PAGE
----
4. Appearing before us for the appellants, their Advocate, Shri Christian argued in great detail that they had throughout acted in good faith and disclosed all material facts to the excise anthorities.
During the relevant period both the manufacturers and the Central Excise officers in Surat Division were of the view that goods exempted from payment of the whole of the duty of excise leviable thereon were non-excisable goods. It had subsequently been clarified that this view was not correct, and they were not seeking to Advocate this view. It was, however, their case that their failure to comply with relevant Central Excise formalities, and pay duty was solely due to this general misapprehension about the legal position. In the present case, the show cause notice had been issued on 12-8-83, which was beyond six months from the period in respect of which duty had been demanded. Since they had at all times disclosed all material particulars to the excise authorities, there wa s no fraud, collusion or suppression of facts by them which would justify the invocation of the extended time-limit under Section 11A of the Central Excises and Salt Act. Accordingly, the entire duty demand was time-barred. For the same reasons there was no case for imposition of a personal penalty on them.
5. In support of this basic argument, Shri Christian drew our attention to the various Central Excise documents and correspondence.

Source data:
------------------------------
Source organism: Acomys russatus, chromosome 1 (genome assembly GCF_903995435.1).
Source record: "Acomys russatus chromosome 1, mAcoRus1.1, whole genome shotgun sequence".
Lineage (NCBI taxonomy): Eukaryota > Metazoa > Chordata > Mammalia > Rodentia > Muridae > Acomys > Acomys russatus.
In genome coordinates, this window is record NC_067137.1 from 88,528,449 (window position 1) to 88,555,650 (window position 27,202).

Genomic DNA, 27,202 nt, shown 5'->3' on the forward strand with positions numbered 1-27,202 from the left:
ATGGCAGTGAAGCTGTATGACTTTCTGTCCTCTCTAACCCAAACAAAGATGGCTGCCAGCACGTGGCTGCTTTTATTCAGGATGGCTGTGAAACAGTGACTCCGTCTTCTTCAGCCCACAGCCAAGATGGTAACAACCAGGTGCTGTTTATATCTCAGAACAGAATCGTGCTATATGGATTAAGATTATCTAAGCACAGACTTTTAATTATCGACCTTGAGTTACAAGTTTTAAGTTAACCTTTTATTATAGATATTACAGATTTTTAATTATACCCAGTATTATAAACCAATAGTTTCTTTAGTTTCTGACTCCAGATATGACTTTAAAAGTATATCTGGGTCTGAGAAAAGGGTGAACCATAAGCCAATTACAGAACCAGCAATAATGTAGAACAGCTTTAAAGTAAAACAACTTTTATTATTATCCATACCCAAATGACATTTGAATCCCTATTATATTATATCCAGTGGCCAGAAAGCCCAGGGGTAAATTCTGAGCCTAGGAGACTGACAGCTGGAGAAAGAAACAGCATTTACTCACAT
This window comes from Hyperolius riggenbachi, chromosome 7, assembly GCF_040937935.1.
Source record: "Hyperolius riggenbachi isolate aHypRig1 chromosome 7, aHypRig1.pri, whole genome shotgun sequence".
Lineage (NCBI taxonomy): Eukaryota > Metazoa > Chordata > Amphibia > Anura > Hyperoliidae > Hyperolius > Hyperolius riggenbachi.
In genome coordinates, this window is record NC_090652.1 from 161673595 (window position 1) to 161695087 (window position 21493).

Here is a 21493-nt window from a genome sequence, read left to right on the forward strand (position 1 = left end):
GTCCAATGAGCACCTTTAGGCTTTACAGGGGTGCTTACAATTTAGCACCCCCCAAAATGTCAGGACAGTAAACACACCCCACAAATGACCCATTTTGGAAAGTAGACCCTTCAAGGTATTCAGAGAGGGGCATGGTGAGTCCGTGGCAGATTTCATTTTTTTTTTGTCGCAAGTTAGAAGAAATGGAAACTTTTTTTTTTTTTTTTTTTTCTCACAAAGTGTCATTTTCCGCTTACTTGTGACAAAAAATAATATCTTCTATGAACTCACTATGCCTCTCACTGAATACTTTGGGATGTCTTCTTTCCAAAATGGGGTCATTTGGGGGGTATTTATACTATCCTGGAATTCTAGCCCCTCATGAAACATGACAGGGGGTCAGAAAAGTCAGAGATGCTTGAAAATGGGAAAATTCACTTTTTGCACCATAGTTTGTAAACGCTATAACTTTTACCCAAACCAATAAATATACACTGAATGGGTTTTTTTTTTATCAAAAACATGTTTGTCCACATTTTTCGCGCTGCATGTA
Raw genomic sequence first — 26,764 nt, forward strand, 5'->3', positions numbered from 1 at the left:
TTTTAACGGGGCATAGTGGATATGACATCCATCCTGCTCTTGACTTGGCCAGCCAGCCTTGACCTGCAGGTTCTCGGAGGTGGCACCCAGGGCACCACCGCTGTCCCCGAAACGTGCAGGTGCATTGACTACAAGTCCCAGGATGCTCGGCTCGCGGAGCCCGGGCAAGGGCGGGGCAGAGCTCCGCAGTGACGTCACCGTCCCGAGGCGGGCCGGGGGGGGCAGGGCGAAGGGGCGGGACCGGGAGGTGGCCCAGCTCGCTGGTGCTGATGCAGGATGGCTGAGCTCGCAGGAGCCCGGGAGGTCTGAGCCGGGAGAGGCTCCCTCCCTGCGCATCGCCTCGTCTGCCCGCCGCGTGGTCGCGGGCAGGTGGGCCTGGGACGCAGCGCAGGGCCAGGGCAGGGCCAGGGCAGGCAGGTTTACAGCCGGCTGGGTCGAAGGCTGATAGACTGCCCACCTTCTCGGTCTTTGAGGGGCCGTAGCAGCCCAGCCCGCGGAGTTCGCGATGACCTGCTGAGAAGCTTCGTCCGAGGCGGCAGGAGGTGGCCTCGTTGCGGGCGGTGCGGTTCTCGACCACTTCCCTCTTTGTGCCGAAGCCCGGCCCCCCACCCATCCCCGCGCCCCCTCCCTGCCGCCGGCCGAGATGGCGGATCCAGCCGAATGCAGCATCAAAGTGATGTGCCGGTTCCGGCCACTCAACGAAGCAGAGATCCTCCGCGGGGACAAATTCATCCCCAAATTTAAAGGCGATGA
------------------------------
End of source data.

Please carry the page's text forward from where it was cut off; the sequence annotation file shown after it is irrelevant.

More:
6. A copy of a classification list No. 191/76, dated 1-2-76 was referred to. This lists under Item 5, viz. "particulars of all excisable goods produced, manufactured or warehoused", 4 products falling under Item 14E. Under Item 5 of the list, showing "particulars of other goods produced or manufactured and intended to be removed by the assessee" three items have been shown such as tetracycline hydrochloride capsules. On the reverse of the form, containing the "memorandum by the Superintendent of Central Excise" there is the endorsement "All goods 1 to 3 below item goods described against serial No. (5) below item-are non-excisable", and this has been signed by the Assistant Collector of Central Excise, Surat. A subsequent classification list bears a similar endorsement dated 26-4-78 of the Assistant Collector. Thereafter the appellants did not submit classification lists, since this was not required in respect of manufacturers whose production was less than 80% of the exemption limit.